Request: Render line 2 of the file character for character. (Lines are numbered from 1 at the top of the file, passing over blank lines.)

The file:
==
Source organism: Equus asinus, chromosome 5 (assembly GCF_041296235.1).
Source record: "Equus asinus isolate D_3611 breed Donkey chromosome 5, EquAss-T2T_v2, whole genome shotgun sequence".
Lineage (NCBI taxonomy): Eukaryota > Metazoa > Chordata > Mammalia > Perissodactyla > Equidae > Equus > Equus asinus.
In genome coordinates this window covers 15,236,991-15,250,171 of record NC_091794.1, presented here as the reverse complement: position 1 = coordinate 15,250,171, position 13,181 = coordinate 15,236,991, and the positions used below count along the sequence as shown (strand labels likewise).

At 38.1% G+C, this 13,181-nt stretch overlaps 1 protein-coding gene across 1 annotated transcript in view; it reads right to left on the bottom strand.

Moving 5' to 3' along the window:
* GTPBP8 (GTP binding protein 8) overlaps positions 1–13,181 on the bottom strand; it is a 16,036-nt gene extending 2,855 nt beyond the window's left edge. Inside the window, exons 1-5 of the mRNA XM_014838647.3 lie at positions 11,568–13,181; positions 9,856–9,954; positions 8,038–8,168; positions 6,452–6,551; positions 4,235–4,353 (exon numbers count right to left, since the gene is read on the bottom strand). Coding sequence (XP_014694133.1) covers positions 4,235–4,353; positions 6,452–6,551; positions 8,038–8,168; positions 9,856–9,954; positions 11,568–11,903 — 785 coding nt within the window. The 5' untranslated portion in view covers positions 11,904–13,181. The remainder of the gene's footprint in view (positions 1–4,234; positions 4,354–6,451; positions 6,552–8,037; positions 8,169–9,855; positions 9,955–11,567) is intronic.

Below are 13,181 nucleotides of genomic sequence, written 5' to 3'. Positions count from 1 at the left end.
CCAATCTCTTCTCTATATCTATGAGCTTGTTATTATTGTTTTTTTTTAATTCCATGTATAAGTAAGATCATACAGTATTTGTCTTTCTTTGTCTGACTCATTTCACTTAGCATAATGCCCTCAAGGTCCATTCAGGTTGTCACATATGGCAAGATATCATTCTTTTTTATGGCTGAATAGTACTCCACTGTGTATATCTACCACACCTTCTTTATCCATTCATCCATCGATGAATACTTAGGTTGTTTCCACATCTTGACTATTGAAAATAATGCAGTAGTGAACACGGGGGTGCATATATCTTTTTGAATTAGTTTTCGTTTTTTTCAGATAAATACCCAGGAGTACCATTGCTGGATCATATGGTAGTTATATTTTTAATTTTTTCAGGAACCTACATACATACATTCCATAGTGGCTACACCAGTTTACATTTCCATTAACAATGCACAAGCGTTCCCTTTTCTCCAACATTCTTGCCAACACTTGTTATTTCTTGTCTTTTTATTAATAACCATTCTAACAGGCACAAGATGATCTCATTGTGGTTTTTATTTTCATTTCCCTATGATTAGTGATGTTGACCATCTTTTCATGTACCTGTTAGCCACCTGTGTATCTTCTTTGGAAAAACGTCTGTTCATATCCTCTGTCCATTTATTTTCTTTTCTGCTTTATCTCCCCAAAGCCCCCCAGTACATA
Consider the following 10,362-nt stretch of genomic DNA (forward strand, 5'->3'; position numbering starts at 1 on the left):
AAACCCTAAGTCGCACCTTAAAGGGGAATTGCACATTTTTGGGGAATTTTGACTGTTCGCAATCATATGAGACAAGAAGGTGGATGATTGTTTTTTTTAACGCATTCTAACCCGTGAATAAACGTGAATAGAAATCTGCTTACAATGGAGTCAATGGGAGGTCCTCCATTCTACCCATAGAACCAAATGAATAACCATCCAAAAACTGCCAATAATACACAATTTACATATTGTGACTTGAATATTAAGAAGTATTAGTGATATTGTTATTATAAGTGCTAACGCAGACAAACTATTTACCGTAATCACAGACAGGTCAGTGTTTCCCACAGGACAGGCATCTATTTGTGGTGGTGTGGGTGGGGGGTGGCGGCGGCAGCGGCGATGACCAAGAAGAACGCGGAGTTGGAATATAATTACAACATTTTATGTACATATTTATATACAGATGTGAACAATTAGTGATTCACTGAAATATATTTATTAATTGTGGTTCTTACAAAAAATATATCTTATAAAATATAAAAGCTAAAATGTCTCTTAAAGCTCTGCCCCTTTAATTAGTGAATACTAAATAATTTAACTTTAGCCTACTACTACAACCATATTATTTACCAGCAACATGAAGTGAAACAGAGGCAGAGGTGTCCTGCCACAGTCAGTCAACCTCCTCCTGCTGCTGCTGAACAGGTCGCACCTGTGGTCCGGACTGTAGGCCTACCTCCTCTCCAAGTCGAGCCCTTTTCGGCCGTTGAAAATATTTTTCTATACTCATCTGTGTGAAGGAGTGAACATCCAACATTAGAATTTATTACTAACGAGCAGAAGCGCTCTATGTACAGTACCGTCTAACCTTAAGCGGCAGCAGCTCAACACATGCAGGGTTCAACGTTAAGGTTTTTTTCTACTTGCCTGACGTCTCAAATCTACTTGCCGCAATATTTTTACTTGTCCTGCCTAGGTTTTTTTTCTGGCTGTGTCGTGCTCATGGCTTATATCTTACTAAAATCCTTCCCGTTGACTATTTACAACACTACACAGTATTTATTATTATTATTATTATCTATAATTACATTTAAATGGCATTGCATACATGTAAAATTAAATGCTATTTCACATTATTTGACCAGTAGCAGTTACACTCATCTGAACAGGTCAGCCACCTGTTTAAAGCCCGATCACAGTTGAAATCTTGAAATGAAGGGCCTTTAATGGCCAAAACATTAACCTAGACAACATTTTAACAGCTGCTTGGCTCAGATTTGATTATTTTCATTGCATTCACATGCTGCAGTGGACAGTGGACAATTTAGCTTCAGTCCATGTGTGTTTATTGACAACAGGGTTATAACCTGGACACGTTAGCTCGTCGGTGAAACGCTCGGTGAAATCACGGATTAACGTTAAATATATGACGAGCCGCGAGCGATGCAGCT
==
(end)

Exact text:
Source record: "Equus asinus isolate D_3611 breed Donkey chromosome 5, EquAss-T2T_v2, whole genome shotgun sequence".